Where would Turkey stand in such a mess of daily diplomacy and weekly wars? It couldn't answer this in a reliable way in the 1990s as I tried to show above. However, beginning in the mid-2000s, Turkish foreign policy began to show itself as an attempt toward "zero trouble" with anybody in the world. One of the architects of this diplomatic behavior, and perhaps the most prominent one, has been Foreign Minister Ahmet Davutoğlu, who has been in office since 2009 and was the chief foreign policy advisor to Recep Tayyip Erdoğan before that. This was not a coincidence but a deliberate choice by the Erdoğan administration since Davutoğlu is a well-known figure for them. His diplomatic point of view is explained in his books including the "Strategic Depth." A Greek scholar Ioannis N. Grigoriadis summarized this situation saying, "It is virtually impossible to discuss Turkish foreign policy since 2002 without a reference to Ahmet Davutoğlu." According to Grigoriadis, Davutoğlu "belongs to the very privileged group of academics who were given the opportunity to put their theory into practice."
Ahmet Davutoğlu was born on Feb. 26, 1959 in Taşkent, a small town in Konya province in the heart of the Taurus Mountains. His family consisted of moderate and religious people. His father Mehmet Bey was a man of commerce, yet he did not push his son to be a merchant like him. Davutoğlu lost his mother Memnune Hanım when he was only four years old. After the death of his mother, the family moved to Fatih, Istanbul, which was a historical and religious environment that also affected Davutoğlu during his childhood.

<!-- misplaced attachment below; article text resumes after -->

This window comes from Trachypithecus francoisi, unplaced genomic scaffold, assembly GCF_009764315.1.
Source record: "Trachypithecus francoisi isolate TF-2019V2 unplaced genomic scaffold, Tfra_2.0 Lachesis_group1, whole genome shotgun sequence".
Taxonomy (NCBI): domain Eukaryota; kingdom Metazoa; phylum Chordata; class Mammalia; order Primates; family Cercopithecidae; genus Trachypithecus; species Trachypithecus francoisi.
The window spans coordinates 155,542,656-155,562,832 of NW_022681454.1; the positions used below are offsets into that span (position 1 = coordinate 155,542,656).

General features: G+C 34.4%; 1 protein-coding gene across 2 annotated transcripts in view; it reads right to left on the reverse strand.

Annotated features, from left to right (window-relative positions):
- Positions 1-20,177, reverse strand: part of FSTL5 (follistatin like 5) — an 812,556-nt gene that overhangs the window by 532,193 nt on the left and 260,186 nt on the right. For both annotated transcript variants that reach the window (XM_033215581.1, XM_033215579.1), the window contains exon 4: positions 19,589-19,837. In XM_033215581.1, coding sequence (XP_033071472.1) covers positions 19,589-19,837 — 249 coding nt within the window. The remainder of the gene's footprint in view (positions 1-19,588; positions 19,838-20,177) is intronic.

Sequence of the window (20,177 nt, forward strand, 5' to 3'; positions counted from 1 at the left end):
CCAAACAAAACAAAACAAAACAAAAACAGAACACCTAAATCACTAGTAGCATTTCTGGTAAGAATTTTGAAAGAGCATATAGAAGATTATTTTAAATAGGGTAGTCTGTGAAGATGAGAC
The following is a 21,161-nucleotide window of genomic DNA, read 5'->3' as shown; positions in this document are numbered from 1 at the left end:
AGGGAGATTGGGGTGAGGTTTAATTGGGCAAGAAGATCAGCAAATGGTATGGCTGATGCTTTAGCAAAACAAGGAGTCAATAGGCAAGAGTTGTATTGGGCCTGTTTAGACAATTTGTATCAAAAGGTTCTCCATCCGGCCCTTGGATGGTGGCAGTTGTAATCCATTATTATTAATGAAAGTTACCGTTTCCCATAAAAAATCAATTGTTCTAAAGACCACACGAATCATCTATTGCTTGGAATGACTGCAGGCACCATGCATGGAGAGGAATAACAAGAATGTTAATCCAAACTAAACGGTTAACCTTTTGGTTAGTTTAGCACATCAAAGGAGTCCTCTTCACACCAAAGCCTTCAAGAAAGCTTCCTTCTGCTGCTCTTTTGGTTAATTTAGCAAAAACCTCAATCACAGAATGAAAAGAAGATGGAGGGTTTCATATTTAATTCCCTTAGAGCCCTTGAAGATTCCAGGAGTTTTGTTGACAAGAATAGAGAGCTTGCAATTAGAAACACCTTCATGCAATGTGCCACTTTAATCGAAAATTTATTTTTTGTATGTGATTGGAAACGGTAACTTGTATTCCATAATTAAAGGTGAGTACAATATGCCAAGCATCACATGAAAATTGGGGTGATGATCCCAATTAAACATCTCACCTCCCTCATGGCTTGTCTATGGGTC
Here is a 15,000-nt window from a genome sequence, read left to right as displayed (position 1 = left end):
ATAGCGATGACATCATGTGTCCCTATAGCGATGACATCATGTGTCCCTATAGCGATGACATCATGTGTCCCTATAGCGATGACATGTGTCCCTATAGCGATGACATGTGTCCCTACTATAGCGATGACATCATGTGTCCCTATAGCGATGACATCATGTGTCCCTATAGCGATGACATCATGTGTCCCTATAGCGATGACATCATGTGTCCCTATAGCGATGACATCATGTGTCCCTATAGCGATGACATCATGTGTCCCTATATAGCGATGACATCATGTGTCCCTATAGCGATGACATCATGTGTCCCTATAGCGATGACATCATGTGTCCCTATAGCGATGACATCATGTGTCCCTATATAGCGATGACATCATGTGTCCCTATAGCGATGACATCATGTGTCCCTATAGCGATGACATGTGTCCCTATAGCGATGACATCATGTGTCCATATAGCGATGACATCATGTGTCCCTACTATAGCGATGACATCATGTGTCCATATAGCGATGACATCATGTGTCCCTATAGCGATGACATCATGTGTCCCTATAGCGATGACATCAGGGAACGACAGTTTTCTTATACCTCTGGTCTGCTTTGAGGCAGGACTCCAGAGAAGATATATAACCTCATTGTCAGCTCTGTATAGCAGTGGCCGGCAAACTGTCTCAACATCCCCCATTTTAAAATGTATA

He attended Istanbul High School, which was a German-Turkish joint school as a boarding student. He found himself between many things; between German and Turkish, between East and West, between the Ottoman state and Turkey, between the history and the present. He read German classics including the works of Goethe, Kafka and Brecht. He was also interested in Marxism; so he read Stalin, but he found Marxism to be too mechanical as an ideology. Nonetheless, he did not join Islamic youth organizations like the Milli Türk Talebe Birliği (National Turkish Students' Union) that was very popular in the 1970s.